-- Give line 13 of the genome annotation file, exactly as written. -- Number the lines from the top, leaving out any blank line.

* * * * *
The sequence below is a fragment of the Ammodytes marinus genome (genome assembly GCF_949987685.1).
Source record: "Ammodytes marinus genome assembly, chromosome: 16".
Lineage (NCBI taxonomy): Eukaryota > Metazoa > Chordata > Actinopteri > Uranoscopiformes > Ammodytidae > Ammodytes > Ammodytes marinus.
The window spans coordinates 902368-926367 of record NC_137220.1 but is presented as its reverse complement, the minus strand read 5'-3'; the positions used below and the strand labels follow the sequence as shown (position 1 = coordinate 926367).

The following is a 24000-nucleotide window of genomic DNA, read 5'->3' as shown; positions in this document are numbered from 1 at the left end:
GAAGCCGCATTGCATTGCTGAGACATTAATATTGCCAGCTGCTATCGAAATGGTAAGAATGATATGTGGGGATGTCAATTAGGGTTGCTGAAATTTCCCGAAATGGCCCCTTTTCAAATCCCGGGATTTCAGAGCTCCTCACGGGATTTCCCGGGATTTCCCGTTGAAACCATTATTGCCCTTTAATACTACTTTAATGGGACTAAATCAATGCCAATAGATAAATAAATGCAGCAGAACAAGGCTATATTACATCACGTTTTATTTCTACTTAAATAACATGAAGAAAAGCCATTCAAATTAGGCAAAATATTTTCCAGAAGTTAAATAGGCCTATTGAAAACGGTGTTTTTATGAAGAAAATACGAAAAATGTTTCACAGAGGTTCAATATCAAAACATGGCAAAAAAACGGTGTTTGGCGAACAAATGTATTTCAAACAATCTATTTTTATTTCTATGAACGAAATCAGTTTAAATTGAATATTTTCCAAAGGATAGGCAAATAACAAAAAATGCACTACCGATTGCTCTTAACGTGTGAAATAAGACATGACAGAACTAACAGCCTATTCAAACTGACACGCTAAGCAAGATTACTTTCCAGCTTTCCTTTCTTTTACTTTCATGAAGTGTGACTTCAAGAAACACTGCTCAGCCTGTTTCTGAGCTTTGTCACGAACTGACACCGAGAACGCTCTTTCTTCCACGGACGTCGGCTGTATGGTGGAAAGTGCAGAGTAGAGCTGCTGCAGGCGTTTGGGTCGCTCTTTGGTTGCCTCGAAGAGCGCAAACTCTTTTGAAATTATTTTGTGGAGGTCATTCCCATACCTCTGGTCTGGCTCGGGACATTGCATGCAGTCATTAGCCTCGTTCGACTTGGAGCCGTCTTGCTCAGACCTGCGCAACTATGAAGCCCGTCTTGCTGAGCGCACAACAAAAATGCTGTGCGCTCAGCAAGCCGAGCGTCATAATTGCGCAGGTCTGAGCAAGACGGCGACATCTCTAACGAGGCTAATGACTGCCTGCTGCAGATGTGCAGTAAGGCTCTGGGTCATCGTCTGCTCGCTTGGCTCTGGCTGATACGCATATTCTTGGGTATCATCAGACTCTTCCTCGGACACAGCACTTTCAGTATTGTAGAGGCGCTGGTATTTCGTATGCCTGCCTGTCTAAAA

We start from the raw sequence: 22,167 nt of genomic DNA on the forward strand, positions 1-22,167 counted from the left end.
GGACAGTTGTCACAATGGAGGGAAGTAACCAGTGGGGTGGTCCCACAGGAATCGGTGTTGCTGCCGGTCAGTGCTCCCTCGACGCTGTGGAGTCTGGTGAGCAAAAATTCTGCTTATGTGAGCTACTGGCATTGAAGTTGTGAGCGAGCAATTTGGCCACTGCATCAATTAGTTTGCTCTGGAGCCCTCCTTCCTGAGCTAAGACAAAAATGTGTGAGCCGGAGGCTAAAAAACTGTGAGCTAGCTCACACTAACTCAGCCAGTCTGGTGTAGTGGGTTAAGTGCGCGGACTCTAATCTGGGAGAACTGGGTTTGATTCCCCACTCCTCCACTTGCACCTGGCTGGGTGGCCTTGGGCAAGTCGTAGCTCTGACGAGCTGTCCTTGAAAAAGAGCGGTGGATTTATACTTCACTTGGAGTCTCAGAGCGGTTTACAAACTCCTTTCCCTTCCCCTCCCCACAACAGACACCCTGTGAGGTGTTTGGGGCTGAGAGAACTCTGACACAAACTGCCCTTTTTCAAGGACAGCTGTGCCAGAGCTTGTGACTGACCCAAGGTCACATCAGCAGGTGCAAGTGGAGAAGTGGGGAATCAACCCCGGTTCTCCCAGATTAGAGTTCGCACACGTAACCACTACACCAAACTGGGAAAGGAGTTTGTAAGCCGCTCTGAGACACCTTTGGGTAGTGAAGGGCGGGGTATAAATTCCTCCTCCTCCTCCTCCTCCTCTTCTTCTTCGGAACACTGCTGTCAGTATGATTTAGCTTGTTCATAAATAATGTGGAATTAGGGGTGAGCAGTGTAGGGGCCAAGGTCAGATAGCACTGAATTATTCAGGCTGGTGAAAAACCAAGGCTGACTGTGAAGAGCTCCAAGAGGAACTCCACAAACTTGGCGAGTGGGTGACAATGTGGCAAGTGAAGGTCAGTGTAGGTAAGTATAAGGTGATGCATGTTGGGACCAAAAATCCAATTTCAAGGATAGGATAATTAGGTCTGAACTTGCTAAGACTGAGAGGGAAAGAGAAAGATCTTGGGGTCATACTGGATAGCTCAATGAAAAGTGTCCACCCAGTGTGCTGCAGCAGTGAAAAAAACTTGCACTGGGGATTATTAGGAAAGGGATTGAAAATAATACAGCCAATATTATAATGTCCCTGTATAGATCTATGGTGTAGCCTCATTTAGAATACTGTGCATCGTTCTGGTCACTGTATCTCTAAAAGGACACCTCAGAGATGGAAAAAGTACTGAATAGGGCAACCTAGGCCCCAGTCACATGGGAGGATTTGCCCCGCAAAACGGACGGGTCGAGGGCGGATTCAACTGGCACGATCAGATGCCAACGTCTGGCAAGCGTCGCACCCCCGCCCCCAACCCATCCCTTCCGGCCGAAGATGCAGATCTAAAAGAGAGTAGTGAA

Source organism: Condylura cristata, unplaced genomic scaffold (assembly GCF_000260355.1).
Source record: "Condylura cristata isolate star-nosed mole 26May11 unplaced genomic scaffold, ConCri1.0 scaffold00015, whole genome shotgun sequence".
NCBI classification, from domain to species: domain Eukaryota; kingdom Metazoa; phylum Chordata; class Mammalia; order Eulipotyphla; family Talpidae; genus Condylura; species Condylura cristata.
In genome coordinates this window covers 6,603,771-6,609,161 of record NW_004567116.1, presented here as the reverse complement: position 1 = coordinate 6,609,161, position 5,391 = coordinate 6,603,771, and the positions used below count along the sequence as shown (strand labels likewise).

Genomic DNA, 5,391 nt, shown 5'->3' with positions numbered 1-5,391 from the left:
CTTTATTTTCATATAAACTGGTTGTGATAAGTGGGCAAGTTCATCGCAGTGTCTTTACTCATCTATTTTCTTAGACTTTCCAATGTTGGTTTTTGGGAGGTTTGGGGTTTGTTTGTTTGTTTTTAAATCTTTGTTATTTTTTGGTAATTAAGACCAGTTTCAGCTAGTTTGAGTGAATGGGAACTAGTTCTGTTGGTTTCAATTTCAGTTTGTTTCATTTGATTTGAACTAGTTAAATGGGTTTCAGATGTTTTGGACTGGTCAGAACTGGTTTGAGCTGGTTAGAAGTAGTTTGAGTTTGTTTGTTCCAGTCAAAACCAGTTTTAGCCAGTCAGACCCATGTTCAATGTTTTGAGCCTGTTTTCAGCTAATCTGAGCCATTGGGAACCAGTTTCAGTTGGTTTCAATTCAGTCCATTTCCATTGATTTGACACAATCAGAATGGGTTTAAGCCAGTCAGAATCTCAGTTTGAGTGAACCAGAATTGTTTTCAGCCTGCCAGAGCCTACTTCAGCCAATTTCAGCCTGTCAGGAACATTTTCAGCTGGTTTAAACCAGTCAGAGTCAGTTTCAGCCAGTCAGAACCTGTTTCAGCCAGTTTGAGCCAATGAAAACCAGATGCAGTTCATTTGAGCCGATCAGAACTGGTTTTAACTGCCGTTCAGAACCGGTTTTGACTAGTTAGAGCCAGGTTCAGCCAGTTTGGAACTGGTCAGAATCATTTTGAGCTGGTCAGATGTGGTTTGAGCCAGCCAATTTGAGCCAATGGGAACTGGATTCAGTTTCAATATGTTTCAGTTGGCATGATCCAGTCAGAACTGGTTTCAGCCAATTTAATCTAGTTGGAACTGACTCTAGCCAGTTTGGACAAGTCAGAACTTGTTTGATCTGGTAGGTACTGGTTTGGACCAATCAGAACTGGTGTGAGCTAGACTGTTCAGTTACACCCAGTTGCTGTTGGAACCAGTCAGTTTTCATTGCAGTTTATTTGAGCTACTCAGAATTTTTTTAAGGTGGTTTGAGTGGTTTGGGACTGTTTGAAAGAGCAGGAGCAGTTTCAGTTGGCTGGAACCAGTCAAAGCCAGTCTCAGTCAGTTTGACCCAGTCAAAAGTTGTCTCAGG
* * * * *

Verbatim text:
Genomic DNA, 5,391 nt, shown 5'->3' with positions numbered 1-5,391 from the left: